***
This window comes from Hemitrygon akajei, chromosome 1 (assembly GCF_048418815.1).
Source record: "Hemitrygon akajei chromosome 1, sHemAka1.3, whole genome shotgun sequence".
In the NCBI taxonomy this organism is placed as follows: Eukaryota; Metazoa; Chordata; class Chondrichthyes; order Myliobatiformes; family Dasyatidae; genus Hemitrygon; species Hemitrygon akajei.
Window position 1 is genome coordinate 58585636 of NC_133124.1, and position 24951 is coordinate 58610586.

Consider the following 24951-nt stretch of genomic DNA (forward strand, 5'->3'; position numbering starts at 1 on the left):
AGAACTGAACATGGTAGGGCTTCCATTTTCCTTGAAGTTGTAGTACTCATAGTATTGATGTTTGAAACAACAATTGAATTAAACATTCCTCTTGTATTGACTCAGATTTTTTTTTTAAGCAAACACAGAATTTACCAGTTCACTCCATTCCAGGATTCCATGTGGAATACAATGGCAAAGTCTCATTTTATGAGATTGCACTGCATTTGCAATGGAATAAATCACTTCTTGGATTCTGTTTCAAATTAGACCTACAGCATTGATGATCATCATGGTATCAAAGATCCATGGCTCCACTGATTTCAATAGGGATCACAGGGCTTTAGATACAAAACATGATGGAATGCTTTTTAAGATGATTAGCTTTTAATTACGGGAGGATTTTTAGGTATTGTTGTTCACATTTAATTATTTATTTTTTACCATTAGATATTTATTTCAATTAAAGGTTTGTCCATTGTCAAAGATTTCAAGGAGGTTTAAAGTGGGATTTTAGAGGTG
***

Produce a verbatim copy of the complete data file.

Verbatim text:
This window comes from Hemitrygon akajei, chromosome 1 (assembly GCF_048418815.1).
Source record: "Hemitrygon akajei chromosome 1, sHemAka1.3, whole genome shotgun sequence".
In the NCBI taxonomy this organism is placed as follows: Eukaryota; Metazoa; Chordata; class Chondrichthyes; order Myliobatiformes; family Dasyatidae; genus Hemitrygon; species Hemitrygon akajei.
Window position 1 is genome coordinate 58585636 of NC_133124.1, and position 24951 is coordinate 58610586.

Consider the following 24951-nt stretch of genomic DNA (forward strand, 5'->3'; position numbering starts at 1 on the left):
AGAACTGAACATGGTAGGGCTTCCATTTTCCTTGAAGTTGTAGTACTCATAGTATTGATGTTTGAAACAACAATTGAATTAAACATTCCTCTTGTATTGACTCAGATTTTTTTTTTAAGCAAACACAGAATTTACCAGTTCACTCCATTCCAGGATTCCATGTGGAATACAATGGCAAAGTCTCATTTTATGAGATTGCACTGCATTTGCAATGGAATAAATCACTTCTTGGATTCTGTTTCAAATTAGACCTACAGCATTGATGATCATCATGGTATCAAAGATCCATGGCTCCACTGATTTCAATAGGGATCACAGGGCTTTAGATACAAAACATGATGGAATGCTTTTTAAGATGATTAGCTTTTAATTACGGGAGGATTTTTAGGTATTGTTGTTCACATTTAATTATTTATTTTTTACCATTAGATATTTATTTCAATTAAAGGTTTGTCCATTGTCAAAGATTTCAAGGAGGTTTAAAGTGGGATTTTAGAGGTG